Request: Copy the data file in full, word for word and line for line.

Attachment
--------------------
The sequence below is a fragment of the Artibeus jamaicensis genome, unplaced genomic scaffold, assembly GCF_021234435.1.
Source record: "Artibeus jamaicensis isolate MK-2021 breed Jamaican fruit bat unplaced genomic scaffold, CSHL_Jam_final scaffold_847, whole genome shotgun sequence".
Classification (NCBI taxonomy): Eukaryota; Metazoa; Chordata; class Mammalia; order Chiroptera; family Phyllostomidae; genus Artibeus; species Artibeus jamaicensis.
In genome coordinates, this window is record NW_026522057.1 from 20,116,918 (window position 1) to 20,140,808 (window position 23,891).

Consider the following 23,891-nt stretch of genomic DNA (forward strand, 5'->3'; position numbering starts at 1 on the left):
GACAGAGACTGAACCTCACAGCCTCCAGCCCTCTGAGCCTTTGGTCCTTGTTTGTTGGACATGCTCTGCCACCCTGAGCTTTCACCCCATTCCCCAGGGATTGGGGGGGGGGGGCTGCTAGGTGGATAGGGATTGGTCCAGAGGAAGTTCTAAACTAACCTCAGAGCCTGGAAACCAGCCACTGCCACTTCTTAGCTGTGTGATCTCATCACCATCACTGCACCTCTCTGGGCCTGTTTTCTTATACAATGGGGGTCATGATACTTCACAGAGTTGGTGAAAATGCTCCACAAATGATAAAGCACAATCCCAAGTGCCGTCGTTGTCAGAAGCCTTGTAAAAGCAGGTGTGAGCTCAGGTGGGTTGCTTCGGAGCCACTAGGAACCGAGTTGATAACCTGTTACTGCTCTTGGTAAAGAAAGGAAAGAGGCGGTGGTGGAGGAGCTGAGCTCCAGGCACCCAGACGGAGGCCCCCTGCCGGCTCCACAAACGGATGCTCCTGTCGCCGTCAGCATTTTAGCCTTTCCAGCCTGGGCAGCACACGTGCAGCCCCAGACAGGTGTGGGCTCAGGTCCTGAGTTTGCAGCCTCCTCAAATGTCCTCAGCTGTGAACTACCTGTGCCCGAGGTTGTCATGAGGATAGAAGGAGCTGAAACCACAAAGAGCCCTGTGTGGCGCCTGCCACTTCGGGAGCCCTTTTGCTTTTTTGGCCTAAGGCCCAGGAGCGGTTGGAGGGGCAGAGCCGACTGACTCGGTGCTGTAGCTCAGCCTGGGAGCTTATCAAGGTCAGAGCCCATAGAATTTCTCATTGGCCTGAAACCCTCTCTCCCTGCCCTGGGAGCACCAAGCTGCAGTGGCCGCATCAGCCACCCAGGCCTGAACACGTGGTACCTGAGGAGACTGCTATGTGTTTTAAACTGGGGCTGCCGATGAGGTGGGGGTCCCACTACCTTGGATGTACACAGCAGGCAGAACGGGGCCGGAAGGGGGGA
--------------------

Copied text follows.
The sequence below is a fragment of the Artibeus jamaicensis genome, unplaced genomic scaffold, assembly GCF_021234435.1.
Source record: "Artibeus jamaicensis isolate MK-2021 breed Jamaican fruit bat unplaced genomic scaffold, CSHL_Jam_final scaffold_847, whole genome shotgun sequence".
Classification (NCBI taxonomy): Eukaryota; Metazoa; Chordata; class Mammalia; order Chiroptera; family Phyllostomidae; genus Artibeus; species Artibeus jamaicensis.
In genome coordinates, this window is record NW_026522057.1 from 20,116,918 (window position 1) to 20,140,808 (window position 23,891).

Consider the following 23,891-nt stretch of genomic DNA (forward strand, 5'->3'; position numbering starts at 1 on the left):
GACAGAGACTGAACCTCACAGCCTCCAGCCCTCTGAGCCTTTGGTCCTTGTTTGTTGGACATGCTCTGCCACCCTGAGCTTTCACCCCATTCCCCAGGGATTGGGGGGGGGGGGCTGCTAGGTGGATAGGGATTGGTCCAGAGGAAGTTCTAAACTAACCTCAGAGCCTGGAAACCAGCCACTGCCACTTCTTAGCTGTGTGATCTCATCACCATCACTGCACCTCTCTGGGCCTGTTTTCTTATACAATGGGGGTCATGATACTTCACAGAGTTGGTGAAAATGCTCCACAAATGATAAAGCACAATCCCAAGTGCCGTCGTTGTCAGAAGCCTTGTAAAAGCAGGTGTGAGCTCAGGTGGGTTGCTTCGGAGCCACTAGGAACCGAGTTGATAACCTGTTACTGCTCTTGGTAAAGAAAGGAAAGAGGCGGTGGTGGAGGAGCTGAGCTCCAGGCACCCAGACGGAGGCCCCCTGCCGGCTCCACAAACGGATGCTCCTGTCGCCGTCAGCATTTTAGCCTTTCCAGCCTGGGCAGCACACGTGCAGCCCCAGACAGGTGTGGGCTCAGGTCCTGAGTTTGCAGCCTCCTCAAATGTCCTCAGCTGTGAACTACCTGTGCCCGAGGTTGTCATGAGGATAGAAGGAGCTGAAACCACAAAGAGCCCTGTGTGGCGCCTGCCACTTCGGGAGCCCTTTTGCTTTTTTGGCCTAAGGCCCAGGAGCGGTTGGAGGGGCAGAGCCGACTGACTCGGTGCTGTAGCTCAGCCTGGGAGCTTATCAAGGTCAGAGCCCATAGAATTTCTCATTGGCCTGAAACCCTCTCTCCCTGCCCTGGGAGCACCAAGCTGCAGTGGCCGCATCAGCCACCCAGGCCTGAACACGTGGTACCTGAGGAGACTGCTATGTGTTTTAAACTGGGGCTGCCGATGAGGTGGGGGTCCCACTACCTTGGATGTACACAGCAGGCAGAACGGGGCCGGAAGGGGGGA